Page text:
- Adjunct Assistant Professor, Global Health
- Assistant Professor, Pediatrics - Neonatology
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Dr. Hedstrom's research focuses on the implementation of neonatal intensive care in resource limited areas and the causes of neonatal death globally. She investigates ways to provide safe, ethically sound and scientifically supported continuous positive airway pressure (CPAP) for newborns. She has also designed and implemented a novel data collection process in a rural Ugandan NICU with which she is able to assess clinical course and outcomes real-time. Lastly she is a mobile WACh investigator- using two-way SMS messaging to improve pregnancy and neonatal outcomes in Kenya.
Dr. Hedstrom is a neonatologist at Seattle Children's Hospital and the Associate Medical Director of the neonatal unit at Providence Regional Medical Center Everett. Her teaching includes medical students, residents, neonatology fellows, nurse practitioners and physician assistants at the University of Washington and Seattle Children’s Hospital as well as instructing providers in the community and abroad in neonatal care and resuscitation.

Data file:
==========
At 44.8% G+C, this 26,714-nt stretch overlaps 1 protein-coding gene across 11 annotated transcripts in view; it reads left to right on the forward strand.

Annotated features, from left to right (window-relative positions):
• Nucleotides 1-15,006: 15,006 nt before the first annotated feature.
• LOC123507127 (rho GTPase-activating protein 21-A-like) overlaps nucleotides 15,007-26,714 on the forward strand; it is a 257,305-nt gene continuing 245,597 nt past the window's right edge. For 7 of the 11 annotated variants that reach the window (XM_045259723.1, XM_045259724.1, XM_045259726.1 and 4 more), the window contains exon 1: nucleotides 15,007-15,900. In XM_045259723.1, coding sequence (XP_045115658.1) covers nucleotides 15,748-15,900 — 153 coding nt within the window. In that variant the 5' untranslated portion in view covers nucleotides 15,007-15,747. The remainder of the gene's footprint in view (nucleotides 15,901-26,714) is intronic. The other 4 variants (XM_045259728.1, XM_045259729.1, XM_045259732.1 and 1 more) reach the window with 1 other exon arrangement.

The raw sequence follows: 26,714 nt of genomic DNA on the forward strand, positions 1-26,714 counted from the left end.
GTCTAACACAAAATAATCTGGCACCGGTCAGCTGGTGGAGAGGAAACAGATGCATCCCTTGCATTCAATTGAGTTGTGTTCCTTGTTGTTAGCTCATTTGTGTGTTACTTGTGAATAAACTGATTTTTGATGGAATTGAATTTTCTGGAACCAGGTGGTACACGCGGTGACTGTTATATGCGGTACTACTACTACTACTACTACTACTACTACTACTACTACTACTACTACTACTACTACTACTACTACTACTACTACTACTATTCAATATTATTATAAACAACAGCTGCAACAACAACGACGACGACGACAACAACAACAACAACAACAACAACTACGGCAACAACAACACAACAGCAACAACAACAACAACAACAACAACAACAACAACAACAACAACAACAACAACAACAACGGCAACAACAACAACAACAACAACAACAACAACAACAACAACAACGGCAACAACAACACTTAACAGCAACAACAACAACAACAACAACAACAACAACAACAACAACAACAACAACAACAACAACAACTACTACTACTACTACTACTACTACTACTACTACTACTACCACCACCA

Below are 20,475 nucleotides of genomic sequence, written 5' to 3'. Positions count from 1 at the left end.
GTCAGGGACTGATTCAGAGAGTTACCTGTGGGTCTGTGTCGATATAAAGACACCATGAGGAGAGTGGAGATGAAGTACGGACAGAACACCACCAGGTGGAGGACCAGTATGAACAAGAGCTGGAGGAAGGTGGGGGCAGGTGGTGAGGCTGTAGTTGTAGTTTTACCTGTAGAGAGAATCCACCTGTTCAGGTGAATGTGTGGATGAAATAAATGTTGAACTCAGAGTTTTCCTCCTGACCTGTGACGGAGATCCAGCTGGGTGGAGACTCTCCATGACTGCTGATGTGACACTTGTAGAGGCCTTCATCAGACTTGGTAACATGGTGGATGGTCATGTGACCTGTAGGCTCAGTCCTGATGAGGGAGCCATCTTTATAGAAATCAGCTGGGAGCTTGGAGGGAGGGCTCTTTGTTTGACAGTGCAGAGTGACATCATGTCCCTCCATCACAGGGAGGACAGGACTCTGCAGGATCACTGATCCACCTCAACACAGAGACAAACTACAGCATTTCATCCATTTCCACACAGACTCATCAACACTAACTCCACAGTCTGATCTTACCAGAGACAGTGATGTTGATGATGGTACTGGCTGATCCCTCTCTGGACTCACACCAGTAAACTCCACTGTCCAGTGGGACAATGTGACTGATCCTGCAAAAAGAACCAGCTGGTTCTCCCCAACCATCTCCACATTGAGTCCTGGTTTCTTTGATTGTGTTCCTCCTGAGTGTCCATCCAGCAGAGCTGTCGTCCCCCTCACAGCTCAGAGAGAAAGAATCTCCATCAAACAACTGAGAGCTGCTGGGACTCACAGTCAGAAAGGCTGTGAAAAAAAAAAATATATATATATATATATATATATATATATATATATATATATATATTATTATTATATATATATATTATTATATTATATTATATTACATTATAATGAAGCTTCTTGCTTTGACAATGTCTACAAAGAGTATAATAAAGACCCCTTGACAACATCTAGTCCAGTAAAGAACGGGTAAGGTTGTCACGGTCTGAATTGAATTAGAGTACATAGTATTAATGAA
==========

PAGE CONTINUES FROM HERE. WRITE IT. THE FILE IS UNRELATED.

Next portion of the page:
- BA (Pomona College)
- MD (University of Washington)
- Child Mortality
- Implementation Science
Hedstrom A, Ryman T, Otai C, Nyonyintono J, McAdams RM, Lester D, et al. Demographics, clinical characteristics and neonatal outcomes in a rural Ugandan NICU. BMC pregnancy and childbirth. 2014;14:327. PMCID: 4174605.
McAdams RM, Hedstrom AB, DiBlasi RM, Mant JE, Nyonyintono J, Otai CD, et al. Implementation of Bubble CPAP in a Rural Ugandan Neonatal ICU. Respir Care. 2014. PMID: 25389349.
Hedstrom AB, Gove NE, Mayock DE, Batra M. Performance of the Silverman Andersen Respiratory Severity Score in predicting PCO2 and respiratory support in newborns: a prospective cohort study. Journal of Perinatology. 2018. PMID: 29426853
Hedstrom A, Perez K, Umoren R, Batra M, Engmann C. Recent progress in global newborn health: thinking beyond acute to strategic care? Journal of Perinatology. 2019;39(8):1031-41.
Setty SG, Batra M, Hedstrom AB. The Silverman Andersen respiratory severity score can be simplified and still predicts increased neonatal respiratory support. Acta Paediatr. 2019.